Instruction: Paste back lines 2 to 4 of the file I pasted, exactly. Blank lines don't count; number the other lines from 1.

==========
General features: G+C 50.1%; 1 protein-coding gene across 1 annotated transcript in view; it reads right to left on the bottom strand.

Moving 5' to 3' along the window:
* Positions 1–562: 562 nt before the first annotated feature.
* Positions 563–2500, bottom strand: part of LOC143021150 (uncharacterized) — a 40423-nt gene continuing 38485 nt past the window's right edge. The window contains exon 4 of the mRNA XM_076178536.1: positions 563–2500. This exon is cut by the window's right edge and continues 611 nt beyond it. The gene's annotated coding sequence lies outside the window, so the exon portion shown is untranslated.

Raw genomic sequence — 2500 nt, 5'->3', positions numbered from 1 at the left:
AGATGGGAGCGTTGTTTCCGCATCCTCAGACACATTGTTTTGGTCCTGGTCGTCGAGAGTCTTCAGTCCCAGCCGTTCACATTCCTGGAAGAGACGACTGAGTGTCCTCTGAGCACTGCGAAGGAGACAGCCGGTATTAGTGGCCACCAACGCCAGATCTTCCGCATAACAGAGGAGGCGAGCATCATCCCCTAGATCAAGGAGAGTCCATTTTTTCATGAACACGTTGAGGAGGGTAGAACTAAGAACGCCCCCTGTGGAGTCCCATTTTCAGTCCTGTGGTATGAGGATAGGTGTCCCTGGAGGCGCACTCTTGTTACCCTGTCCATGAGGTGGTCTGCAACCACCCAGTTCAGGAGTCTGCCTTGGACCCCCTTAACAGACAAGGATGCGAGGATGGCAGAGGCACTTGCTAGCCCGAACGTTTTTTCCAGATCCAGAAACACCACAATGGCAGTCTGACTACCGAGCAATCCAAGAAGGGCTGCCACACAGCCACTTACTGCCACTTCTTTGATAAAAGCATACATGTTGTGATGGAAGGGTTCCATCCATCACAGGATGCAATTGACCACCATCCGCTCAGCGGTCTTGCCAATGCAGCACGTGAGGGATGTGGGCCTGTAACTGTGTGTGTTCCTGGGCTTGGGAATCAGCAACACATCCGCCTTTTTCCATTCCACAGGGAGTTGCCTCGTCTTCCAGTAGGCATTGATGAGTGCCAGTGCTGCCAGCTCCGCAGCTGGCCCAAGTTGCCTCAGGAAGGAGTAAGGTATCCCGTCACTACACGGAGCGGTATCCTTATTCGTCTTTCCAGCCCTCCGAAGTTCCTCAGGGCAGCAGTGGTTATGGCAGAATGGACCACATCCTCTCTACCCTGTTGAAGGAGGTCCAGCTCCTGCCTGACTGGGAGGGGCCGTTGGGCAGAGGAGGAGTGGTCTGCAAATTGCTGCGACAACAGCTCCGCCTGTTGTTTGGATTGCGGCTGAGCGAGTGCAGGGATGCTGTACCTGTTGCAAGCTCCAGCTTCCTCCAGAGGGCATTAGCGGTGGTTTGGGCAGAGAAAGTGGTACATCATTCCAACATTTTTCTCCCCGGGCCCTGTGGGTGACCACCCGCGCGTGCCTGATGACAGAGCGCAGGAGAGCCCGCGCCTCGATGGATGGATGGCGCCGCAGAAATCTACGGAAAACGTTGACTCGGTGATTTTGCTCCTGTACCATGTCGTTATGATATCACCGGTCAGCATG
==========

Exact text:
Moving 5' to 3' along the window:
* Positions 1–562: 562 nt before the first annotated feature.
* Positions 563–2500, bottom strand: part of LOC143021150 (uncharacterized) — a 40423-nt gene continuing 38485 nt past the window's right edge. The window contains exon 4 of the mRNA XM_076178536.1: positions 563–2500. This exon is cut by the window's right edge and continues 611 nt beyond it. The gene's annotated coding sequence lies outside the window, so the exon portion shown is untranslated.